During challenging times, the arts can uplift us.
This year’s Richmond Arts Awards salute the exceptional community members who made Richmond a great place to live through their artistic contributions during the pandemic.
The Awards recipients, primarily volunteers, are dedicated to the wellbeing of their community and provided education, entertainment and community support with skill and passion.
For the second year in a row, the awards ceremony was cancelled due to COVID-19. However, the City of Richmond, and partner Richmond Arts Coalition, congratulate the winners and thank them for their commitment to spreading joy.
Winner - Artistic Innovation
Artists Rendering Tales Collective Inc.
This collaborative group of professional artists created impactful narratives by integrating personal and historical knowledge with honour and respect using the latest digital media tools. Their stunning story-based workshops, performances, art installations, video productions and literary publications showcased diverse voices and points of view.
“Arts provides people with the opportunity to lean in, listen deeply and have those brave conversations,” collective member Shelley MacDonald says.
“I’m grateful Richmond goes above and beyond to support art in the community,” member Lori Sherritt says.
Winner - Arts Education
Since 1994, Brigid Coult has been the chorus conductor with Richmond Orchestra and Chorus Association. When many choirs went on hiatus during the pandemic, Coult worked in creative ways to keep her chorus viable and active.
Coult developed a history of music course for her choir. Starting with the 14th century, her choir learned about the great works of music and sang along virtually with legendary choirs.
“It was something we couldn’t have done in an ordinary season and it was wonderful to see them take it on,” Coult says.
Winner - Business and the Arts
Aberdeen Centre is the city’s only ‘Shoppertainment Destination’ with a distinctive retail concept, integrating shopping, dining and entertainment in combination with weekly arts and cultural performances, seasonal celebrations, themed exhibitions and the only state-of-the-art musical fountain show in town.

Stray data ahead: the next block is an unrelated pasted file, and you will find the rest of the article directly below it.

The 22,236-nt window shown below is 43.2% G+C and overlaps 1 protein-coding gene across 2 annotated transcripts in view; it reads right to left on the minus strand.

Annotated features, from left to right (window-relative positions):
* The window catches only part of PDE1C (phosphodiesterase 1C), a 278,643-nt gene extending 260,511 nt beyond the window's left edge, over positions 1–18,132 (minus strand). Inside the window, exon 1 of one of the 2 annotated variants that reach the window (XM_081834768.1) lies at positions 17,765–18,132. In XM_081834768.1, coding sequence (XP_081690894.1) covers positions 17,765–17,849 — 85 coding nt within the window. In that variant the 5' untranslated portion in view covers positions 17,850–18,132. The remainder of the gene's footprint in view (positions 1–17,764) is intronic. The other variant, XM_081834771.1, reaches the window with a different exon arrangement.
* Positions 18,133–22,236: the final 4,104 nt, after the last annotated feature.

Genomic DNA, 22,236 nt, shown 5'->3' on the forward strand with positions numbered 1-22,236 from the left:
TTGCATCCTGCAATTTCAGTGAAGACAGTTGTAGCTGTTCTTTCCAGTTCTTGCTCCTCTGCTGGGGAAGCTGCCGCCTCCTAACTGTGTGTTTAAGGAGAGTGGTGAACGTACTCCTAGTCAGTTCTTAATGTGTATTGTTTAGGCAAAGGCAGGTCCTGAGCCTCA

“Our goal is to provide opportunities for performing, visual artists, multicultural groups and community groups to share their arts, culture, and heritage with the general public,” Tiffany Ho, senior vice president of Fairchild Developments Ltd., says.
Winner - Cultural Leadership
Chiyoko ‘Mary’ Hirano
Chiyoko Hirano developed a keen interest in Buyo (traditional Japanese dance) at an early age and has devoted herself to a life-long study providing people of all ages an opportunity to enjoy learning, performing and showcasing Japanese culture. In April 1970, Hirano founded the Tatsumi Kai (Tatsumi-ryu Japanese Dance Society) with students performing at local, national and international events, including the 2010 Olympic Winter Games.
“The people in the community have always appreciated and supported our performing arts. It is my small way of contributing to our multicultural society,” Hirano says.
Born in Shanghai, China, Jiliang Yao is a well-known Chinese ink painter, calligrapher and avid volunteer in the community. His volunteer activities have included countless hours of providing free calligraphy workshops at the Richmond Public Library. His vision is to promote calligraphy as a bridge to connect people and cultures and bring harmony to the community. He is currently looking for a new space to offer his workshops.
“When I arrived in Canada in 2004, I saw calligraphy as something I could contribute to as a retired Canadian, immigrated artist,” Yao says.
“I also considered it an opportunity for me to get involved in Canadian societies at a multicultural level.”
Winner - Youth Arts
Jackie Lai is a multidisciplinary artist passionate about uplifting the Richmond community through visual art, environmentalism and community-based events. Lai has been involved with City Centre Community Centre’s Youth programs since 2016, contributing over 100 hours in planning and coordinating numerous events such as their annual talent show and youth art exhibition. In 2020, Lai also designed, lead and produced a collaborative community mural at Richmond Secondary School to prompt students to reflect and improve their environmental impact.
“Ultimately, it’s not my mural. It’s for everyone who sees it to take their own meaning from it,” Lai says.
“I’m not narrating. It’s a story that me and the viewer create together.”
To learn more about the Arts Awards, visit www.richmond.ca/culture/artists/art-awards.